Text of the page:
Saturday, October 1, 2016

Walker to hawker




By Tony Mariadass
Pictures by: Mohd Firdaus Abdul Latif

If you were a resident of the Jalan Duta-Segambut areas in Kuala Lumpur from mid-1970s through to the early 1990s, and if you happened to be up and about rather early, chances are you would have encountered a lone determined figure, wreaked in perspiration,walking briskly by the side of the road heading towards Jalan Duta.
The early morning ritual of national walker V. Subramaniam would have begun at around 4.30am from his home in Batu Caves to Jalan Duta where the Examination Syndicate was located in the days when the area was a secluded forested stretch where even a waterfall existed punctuated a few government buildings.
The monotonous regularity of ritual – absent only when it rained torrents which was seldom – the obvious determination of its performer, and the harvest of medals it brought him, established Subramaniam as the national athlete with a peerless work ethic.
Which is why these days you would be surprised to see the man taking your order for Western food and serving you at a food court in Taman Mewah in Ampang.

Subra preparing before he opens his stall
Sadly,  the 67-year-old for international walker, has fallen into bad times after he lost his job as national walks coach of eleven years with the National Sports Council last August.
The Malaysian Athletics Federation (MAF) took a bold move to remove old and experienced coaches in their revamp of the coaching set up in preparation for the 2017 Kuala Lumpur Sea Games.
Subramaniam tried to get a job as a coach with States AAs like Federal Territory and Terengganu, but in vain.
Although KLFTAA promised to use him for walking clinics, it is still in the planning stages.
“I had to make ends meet because there was little I could do with my RM320 pension I get from my eleven years’ service with Telekoms although I worked there for 30 years as they were privatised after that,” said Subra, as he was more popularly known, when met at his stall at the food court.


Subra at his stall at the food court in Taman Mewah, Ampang
“Although my children are all grown up and do support me a little, but I have eight grandchildren and want to be independent to be able to buy a few things for them and also for my daily expenditure,” added Subra whose wife Krishnaveny (64) who had passed away last November.
Sadly, life has been a struggle for Subra all his life.
He had won his first walking race in 1969 in a 10km race and went on to finish second in two others.
But working with a private company, he was not giving time-off for training or competition and had to put his ambition to be a national athlete on hold.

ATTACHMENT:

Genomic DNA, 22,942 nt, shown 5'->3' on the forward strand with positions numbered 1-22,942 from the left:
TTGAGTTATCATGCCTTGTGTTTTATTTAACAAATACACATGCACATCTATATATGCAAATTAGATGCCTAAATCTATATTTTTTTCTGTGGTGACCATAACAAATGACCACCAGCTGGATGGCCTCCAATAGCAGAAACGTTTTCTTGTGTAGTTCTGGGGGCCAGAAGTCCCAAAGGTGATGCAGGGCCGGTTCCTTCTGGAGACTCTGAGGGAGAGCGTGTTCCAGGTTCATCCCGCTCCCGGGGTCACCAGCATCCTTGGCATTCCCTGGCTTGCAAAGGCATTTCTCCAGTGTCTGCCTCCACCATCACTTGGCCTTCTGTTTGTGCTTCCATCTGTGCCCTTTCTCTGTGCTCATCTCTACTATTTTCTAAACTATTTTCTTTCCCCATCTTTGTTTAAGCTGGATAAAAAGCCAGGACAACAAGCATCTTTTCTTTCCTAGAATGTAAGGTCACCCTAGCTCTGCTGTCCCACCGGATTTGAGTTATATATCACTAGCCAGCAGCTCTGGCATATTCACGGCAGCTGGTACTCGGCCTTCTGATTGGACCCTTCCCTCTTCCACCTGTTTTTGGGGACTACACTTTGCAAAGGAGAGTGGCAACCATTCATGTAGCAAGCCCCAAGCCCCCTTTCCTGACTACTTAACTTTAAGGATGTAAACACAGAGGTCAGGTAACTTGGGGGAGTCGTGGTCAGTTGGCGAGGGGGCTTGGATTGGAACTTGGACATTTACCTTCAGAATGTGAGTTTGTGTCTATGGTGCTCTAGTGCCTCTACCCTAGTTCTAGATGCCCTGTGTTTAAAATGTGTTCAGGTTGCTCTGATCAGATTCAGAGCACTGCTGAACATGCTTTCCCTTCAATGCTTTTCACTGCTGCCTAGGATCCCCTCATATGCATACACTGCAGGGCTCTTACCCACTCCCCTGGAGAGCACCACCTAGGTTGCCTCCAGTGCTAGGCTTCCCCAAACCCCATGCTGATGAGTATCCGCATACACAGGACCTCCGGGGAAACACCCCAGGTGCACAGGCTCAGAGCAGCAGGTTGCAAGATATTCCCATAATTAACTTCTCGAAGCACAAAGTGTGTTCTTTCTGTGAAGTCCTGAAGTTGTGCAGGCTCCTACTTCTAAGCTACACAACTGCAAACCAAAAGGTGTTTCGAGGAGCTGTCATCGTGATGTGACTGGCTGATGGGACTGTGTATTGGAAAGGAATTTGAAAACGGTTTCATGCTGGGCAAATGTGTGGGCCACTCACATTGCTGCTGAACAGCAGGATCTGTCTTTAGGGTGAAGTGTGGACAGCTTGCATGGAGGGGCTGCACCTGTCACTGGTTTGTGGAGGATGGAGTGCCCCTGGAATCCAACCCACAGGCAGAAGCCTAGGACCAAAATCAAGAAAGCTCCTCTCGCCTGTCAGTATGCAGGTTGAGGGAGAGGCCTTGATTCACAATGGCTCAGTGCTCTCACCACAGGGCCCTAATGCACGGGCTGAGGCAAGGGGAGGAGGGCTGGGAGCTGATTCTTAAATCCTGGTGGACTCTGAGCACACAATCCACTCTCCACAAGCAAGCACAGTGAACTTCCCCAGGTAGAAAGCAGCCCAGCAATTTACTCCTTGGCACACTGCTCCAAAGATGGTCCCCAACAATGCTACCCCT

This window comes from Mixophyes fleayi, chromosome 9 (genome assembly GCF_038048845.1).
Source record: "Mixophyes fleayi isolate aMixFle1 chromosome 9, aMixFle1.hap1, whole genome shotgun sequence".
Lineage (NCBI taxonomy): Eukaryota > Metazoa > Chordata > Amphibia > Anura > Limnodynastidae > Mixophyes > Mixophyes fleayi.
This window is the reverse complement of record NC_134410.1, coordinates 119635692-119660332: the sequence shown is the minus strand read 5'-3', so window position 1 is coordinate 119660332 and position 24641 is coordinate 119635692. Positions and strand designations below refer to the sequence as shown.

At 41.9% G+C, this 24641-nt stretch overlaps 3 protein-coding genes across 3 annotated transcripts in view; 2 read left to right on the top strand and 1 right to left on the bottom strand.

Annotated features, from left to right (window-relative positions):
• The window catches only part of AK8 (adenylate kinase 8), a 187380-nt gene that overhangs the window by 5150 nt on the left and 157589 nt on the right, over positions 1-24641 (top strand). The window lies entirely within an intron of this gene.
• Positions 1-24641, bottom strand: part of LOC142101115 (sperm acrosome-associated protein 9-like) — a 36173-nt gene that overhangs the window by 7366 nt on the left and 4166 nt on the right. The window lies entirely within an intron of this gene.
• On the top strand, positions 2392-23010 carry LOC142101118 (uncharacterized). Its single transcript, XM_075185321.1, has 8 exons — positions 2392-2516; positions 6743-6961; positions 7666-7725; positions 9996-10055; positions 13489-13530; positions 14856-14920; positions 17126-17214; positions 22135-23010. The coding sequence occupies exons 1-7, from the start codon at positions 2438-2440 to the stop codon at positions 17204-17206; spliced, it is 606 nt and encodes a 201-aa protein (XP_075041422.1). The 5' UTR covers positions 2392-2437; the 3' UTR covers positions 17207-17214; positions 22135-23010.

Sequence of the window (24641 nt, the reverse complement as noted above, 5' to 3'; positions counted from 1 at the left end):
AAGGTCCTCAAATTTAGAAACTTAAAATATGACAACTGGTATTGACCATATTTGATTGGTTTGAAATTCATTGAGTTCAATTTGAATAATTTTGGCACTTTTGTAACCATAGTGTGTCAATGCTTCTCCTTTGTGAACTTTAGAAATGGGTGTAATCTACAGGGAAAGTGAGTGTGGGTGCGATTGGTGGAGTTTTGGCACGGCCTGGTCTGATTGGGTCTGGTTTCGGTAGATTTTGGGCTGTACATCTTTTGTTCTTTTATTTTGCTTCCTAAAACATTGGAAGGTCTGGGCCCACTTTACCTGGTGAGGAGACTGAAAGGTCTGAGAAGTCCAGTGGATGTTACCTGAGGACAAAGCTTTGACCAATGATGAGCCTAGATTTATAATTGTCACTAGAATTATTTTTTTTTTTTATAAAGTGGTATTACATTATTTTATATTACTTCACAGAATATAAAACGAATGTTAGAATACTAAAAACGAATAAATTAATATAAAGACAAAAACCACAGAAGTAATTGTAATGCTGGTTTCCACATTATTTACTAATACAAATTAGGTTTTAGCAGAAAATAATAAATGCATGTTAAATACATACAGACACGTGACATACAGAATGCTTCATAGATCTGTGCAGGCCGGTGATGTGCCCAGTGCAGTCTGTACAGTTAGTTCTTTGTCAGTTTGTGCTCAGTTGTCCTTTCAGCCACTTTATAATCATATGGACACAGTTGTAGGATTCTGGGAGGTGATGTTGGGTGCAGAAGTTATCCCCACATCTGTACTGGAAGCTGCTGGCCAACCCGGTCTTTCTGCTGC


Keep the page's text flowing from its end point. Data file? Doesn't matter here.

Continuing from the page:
It was only ten years later at the ripe age of 26, when he found employment with Telekoms Malaysia in 1975, with whom he retired after 30 years that his athletics career finally took off.
With support from his employers, Subra saw his 14 years walking career take off with wins in almost all walking tournaments like the Malay Mail Big Walk, State meets and a walking circuit organised by a private company, Wings, before competing in his first international competition – in the 1977 Sea Games in Kuala Lumpur where he won the 10km gold medal and 20km silver medal.
He went to win a total six gold medals and five silvers in five Sea Games, qualified for the 1980 Moscow Olympics Games, but had to skip it because of the boycott by Malaysia, in the 1978 Bangkok Asian Games won the silver medal and 1982 Games finishing fourth and won two bronze medals from the Asian Track and Field in 1979 and 1981. He was named Selangor Sportsman for two consecutive years – 1978 and 1979 – and was also named the National Sportsman of the Year in 1978.



Happier times when Subra (second from left) was named Sportsman of The Year in 1978 with Sportswoman of The Year Slyvia Ng and then - Malaysian Amateur Athletics Union president the late Tan Sri Ghazali Shafie (left), and then Badminton Association of Malaysia president, the late Tan Sri Khir Johari.
Datuk Seri Najib (right), who was then Culture, Youth and Sports Minister, and other supporters cheer Subramaniam during the 20km walk at the 1989 KL SEA Games. Subramaniam went to win the race.
But every step of his walk he had to make sacrifices and anyone else in his shoes would have long ago given up.
But not the father of three boys - late Saravanan, Rajinikanth (41) and Sundhar (38) and two girls Uma Sunthary (41) and Shanti (39).
Even the death of his oldest 21-year-old son Saravanan in 1992 after a motorcycle accident, did not see Subra hang up his walking shoes.
Subra said that it was former walker B.Thirukumar, who told him about the stall available in the Ampang area and knew a lady who cooked western food who was looking for an opportunity to do business.
“I managed to find this stall and got the lady (Siti Zubaidi) who had worked with a Chinese stall owner for nearly ten years assisting in preparing western food to team up with me,” said Subra who has been operating the stall since last October.

He initially was operating the stall from morning to night and paid a rent of RM800 a month and business was good for starters.